Germ cell tumors


Editorial Board Member: Gulisa Turashvili, M.D., Ph.D.
Deputy Editor-in-Chief: Jennifer A. Bennett, M.D.
Sharon Song, M.D., M.S.

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PubMed Search: Ovarian dysgerminoma[title] germ cell

Sharon Song, M.D., M.S.
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Cite this page: Song S. Dysgerminoma. PathologyOutlines.com website. http://www.pathologyoutlines.com/topic/ovarytumordysgerminoma.html. Accessed June 16th, 2024.
Definition / general
  • Malignant primitive germ cell tumor with no specific type of differentiation
Essential features
  • Most common malignant ovarian germ cell tumor; female counterpart to testicular seminoma
  • Most common in children and young women
  • Excellent prognosis with chemotherapy
  • Composed of sheets or nests of uniform cells with clear or eosinophilic cytoplasm and distinct cell membranes; nuclei are rounded, often with angulated edges; tumor often separated by fibrous septae containing cytotoxic T cells and epithelioid histiocytes that can extend into tumor
  • Positive for SALL4, OCT3/4, D2-40, CD117, PLAP
ICD coding
  • ICD-10: C56 - malignant neoplasm of ovary
  • ICD-11: 2C73.1 - dysgerminoma of ovary
  • Constitutes 1 - 2% of all malignant ovarian tumors (Am J Surg Pathol 2021;45:1009)
  • Most common malignant germ cell tumor of ovary (50%)
  • Most common in children and young women
  • Unknown
  • Arises from primordial germ cells of the ovary
Clinical features
  • Most common in children and young women
  • May present in pure form or as a component of a malignant mixed germ cell tumor
  • Present with abdominal pain or distention
  • Bilateral ovarian involvement in 10 - 15% of patients; involvement of contralateral ovary may be microscopic (Cancer Treat Rev 2008;34:427)
  • Extraovarian spread in 33% of cases
  • One of the most common neoplasms in pregnancy (Cancer Treat Rev 2008;34:427)
  • Rare association with gonadal dysgenesis and chromosome Y abnormalities; may arise from gonadoblastoma
  • Rare estrogenic manifestations
  • Diagnosis informed by patient's age, radiology and laboratory values (e.g. elevated lactate dehydrogenase [LDH] levels) but ultimately made based on histologic examination of surgical specimen
  • Serum LDH often elevated (95%)
  • 3 - 5% show low level hCG production related to the presence of multinucleated syncytiotrophoblastic giant cells that are not associated with cytotrophoblasts (Cancer Treat Rev 2008;34:427)
  • Serum placental alkaline phosphatase (PLAP) may be elevated (Cancer Treat Rev 2008;34:427)
  • Hypercalcemia may develop as a paraneoplastic syndrome, due to tumor production of 1,25-dihydroxyvitamin D3 (active form of vitamin D) (Cureus 2019;11:e6097)
Radiology description
  • On ultrasound, tends to appear as a highly vascularized, large, solid, lobulated adnexal mass with irregular internal echogenicity (Ultrasound Obstet Gynecol 2011;37:596)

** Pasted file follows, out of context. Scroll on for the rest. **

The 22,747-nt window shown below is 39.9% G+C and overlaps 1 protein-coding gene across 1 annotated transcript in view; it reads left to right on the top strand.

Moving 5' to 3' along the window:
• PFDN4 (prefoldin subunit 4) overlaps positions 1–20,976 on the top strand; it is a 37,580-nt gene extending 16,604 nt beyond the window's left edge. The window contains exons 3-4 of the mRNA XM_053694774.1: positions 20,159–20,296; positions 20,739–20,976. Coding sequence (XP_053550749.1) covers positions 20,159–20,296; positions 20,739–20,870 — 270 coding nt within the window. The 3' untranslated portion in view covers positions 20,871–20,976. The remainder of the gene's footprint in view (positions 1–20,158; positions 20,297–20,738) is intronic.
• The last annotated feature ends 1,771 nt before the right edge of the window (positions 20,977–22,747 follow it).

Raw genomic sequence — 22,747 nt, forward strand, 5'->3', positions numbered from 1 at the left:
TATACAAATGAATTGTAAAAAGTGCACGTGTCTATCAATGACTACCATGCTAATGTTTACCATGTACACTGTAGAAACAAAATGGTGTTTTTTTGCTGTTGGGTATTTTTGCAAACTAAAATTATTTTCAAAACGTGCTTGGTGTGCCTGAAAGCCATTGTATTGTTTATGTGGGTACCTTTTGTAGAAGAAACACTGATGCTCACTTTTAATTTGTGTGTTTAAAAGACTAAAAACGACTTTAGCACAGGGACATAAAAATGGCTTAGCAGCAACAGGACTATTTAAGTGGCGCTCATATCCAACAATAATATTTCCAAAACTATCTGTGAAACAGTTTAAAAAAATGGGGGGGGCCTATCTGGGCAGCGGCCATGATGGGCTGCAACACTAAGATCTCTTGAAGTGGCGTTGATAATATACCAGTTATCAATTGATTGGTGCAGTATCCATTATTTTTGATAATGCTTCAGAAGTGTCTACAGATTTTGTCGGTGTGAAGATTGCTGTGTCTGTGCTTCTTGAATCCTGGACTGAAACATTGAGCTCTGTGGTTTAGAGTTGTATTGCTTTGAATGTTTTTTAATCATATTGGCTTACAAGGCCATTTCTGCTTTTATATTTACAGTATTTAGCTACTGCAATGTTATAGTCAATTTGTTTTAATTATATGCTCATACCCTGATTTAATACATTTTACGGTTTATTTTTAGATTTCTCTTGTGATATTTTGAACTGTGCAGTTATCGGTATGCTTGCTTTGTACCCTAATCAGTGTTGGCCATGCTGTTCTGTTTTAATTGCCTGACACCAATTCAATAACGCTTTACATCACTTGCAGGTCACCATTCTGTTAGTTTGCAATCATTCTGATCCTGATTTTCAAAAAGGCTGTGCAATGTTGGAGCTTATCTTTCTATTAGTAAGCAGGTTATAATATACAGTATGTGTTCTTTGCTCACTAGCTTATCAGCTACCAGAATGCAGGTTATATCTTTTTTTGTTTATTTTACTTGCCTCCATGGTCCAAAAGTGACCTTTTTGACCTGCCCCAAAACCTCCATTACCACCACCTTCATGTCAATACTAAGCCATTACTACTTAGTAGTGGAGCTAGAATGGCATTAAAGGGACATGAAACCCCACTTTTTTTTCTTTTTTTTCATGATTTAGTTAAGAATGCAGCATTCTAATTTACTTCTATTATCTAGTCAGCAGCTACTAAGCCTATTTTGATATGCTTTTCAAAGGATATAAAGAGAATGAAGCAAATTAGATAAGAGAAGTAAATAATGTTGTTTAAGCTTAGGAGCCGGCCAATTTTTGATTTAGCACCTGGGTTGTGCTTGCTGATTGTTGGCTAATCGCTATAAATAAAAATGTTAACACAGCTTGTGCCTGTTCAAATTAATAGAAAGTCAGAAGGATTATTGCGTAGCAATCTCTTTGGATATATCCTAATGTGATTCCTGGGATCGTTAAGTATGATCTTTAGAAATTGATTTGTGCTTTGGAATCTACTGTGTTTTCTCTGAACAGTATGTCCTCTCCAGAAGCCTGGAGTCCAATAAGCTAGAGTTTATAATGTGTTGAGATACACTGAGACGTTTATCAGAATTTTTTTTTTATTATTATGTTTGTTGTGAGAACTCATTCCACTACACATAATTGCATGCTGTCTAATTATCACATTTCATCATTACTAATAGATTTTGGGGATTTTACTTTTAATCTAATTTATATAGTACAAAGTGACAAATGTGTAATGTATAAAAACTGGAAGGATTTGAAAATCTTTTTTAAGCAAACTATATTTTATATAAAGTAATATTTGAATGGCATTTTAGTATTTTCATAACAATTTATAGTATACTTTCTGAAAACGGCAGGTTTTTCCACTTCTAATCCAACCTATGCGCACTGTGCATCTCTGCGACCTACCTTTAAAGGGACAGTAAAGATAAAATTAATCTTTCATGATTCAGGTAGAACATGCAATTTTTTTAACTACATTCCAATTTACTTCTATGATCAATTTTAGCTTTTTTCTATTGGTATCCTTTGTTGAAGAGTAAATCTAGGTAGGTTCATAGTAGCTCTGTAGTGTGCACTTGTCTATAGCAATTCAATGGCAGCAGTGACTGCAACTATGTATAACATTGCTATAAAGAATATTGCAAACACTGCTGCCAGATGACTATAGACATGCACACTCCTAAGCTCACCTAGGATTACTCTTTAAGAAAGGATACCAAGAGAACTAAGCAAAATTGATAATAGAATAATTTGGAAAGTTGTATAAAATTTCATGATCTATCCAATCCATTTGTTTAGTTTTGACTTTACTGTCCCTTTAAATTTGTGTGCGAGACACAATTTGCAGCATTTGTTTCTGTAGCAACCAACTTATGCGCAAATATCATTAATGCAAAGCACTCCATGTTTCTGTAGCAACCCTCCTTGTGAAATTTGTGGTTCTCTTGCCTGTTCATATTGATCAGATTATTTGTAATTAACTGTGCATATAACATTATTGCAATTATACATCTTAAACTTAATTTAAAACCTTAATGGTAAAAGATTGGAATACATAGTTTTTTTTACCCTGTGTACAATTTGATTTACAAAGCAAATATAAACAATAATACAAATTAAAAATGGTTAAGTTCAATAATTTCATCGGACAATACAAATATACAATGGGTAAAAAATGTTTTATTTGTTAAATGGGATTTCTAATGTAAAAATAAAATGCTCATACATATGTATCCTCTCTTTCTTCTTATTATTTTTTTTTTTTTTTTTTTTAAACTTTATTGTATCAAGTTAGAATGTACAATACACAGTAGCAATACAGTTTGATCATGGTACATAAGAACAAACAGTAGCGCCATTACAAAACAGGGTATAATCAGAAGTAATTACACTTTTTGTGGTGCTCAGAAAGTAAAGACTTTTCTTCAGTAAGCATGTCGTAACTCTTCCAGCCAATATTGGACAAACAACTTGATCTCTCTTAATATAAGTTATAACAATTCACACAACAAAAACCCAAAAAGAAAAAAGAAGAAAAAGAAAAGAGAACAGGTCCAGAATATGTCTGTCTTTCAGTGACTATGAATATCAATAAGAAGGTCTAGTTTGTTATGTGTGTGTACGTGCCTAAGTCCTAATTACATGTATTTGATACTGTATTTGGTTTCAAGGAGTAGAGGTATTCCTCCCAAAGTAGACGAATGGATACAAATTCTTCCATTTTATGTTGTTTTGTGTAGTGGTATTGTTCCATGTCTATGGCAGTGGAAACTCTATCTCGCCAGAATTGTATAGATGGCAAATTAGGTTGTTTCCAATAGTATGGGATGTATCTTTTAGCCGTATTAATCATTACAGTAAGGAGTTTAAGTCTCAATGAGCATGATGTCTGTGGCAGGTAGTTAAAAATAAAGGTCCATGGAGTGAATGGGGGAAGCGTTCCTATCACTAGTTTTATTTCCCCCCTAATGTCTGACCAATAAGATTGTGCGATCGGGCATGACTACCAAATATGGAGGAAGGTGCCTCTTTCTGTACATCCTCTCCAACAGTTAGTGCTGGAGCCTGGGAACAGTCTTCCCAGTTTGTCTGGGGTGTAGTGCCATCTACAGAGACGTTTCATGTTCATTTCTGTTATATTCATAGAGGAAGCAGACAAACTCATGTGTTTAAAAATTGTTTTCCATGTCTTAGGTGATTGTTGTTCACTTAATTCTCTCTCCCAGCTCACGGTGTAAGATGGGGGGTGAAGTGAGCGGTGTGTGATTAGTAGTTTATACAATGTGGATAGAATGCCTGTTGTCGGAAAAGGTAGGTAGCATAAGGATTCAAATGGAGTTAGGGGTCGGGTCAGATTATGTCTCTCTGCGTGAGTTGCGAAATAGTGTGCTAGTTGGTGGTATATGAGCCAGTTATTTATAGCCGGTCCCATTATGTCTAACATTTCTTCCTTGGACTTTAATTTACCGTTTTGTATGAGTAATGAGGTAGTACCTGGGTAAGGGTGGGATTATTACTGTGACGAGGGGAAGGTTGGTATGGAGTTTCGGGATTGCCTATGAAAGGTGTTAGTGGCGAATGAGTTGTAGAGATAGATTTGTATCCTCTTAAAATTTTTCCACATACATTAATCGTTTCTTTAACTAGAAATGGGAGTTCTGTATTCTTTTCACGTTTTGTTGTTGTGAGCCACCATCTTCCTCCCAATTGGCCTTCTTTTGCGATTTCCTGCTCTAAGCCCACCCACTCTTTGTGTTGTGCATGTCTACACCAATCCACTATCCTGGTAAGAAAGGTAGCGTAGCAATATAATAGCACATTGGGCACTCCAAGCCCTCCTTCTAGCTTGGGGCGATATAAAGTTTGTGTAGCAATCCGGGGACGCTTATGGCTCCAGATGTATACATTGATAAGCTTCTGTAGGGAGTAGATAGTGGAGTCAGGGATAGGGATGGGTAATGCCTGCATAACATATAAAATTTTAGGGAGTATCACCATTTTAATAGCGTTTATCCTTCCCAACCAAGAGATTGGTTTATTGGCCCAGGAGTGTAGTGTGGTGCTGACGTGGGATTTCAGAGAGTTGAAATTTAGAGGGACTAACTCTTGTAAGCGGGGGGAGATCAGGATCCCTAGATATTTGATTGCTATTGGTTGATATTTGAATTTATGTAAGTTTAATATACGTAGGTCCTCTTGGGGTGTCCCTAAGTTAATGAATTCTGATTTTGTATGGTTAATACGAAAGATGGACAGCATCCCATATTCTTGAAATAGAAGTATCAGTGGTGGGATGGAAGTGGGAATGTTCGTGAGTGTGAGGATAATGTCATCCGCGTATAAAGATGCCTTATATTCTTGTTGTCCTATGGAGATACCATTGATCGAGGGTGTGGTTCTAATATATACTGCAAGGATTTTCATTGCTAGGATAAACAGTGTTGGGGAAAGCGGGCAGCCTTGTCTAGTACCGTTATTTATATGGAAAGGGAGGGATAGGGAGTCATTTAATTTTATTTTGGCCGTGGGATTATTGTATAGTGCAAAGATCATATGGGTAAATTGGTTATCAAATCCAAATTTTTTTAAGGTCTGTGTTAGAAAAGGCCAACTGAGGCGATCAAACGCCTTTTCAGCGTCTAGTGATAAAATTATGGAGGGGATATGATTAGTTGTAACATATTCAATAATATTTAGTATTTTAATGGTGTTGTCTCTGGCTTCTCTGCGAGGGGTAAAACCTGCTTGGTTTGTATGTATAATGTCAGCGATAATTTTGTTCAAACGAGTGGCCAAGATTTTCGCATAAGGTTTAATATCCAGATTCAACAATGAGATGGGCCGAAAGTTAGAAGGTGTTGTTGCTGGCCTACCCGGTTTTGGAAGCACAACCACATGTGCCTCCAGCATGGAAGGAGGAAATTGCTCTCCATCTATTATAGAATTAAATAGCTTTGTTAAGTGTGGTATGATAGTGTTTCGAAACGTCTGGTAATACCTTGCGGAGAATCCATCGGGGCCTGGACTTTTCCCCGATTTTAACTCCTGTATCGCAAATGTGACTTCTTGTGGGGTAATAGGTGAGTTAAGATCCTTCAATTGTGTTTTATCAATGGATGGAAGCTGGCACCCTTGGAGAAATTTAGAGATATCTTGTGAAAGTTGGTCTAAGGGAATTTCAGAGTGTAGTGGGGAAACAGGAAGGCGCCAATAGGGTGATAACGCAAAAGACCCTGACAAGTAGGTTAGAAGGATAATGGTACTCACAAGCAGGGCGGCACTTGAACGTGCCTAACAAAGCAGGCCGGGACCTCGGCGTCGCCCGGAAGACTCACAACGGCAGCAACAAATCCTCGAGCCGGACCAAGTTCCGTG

• Enhancing septa and areas of cystic change that may represent necrosis or hemorrhage may be seen; calcifications may manifest as a speckled pattern (Radiographics 2014;34:777)
Prognostic factors
  • Most tumors are stage I at diagnosis
  • Recurrence rate is low
  • KIT mutations associated with advanced stage at presentation (Cancer 2011;117:2096)
  • With treatment, excellent prognosis and overall survival > 90%
  • Dysgerminoma patients have the most favorable outcomes compared with those with other malignant germ cell tumors; young age, low grade and surgery are significant predictors for improved survival (Oncol Res Treat 2021;44:145)
Case reports
  • Radiosensitive but responds very well to cisplatin based chemotherapy, with overall survival > 90% (Cancer Treat Rev 2008;34:427)
  • Fertility sparing surgery in patients with pure ovarian dysgerminoma with additional staging surgery, including retroperitoneal lymph node dissection to determine stage IA patients exempt from adjuvant chemotherapy (J Adolesc Young Adult Oncol 2021;10:303)
Gross description
  • Usually > 10 cm
  • Solid and lobulated with fleshy tan-white cut surface (Am J Surg Pathol 2021;45:1009)
  • Hemorrhage and necrosis with cystic degeneration may be present
  • Presence of calcifications may suggest an associated component of gonadoblastoma but not specific
Gross images

AFIP images

Solid, fleshy, lobulated

Cystic degeneration

Images hosted on other servers:

Pale brown parenchyma and central scarring

Frozen section description
  • May favor diagnosis of high grade malignant germ cell tumor or malignant epithelioid neoplasm on frozen section; however, final diagnosis should be deferred to permanent sections
  • Clear cytoplasm or distinct cell membranes may not be appreciated on frozen section due to artifact
  • May mimic large cell lymphoma, both of which share similar gross appearance, large neoplastic nuclei and infiltrating background lymphocytes (Int J Gynecol Pathol 2020;39:79, Int J Surg Pathol 2019;27:387)
    • Features favoring dysgerminoma include presence of fibrous septae and squared off nuclei
    • Thickening of the fallopian tube is more suggestive of lymphoma (Int J Gynecol Pathol 2008;27:353)
  • May mimic small cell carcinoma, hypercalcemic type, both of which typically occur in young women and show overlapping features, including paraneoplastic hypercalcemia (Semin Diagn Pathol 2019;36:246)
    • Features favoring dysgerminoma include elevated LDH levels, moderately abundant cytoplasm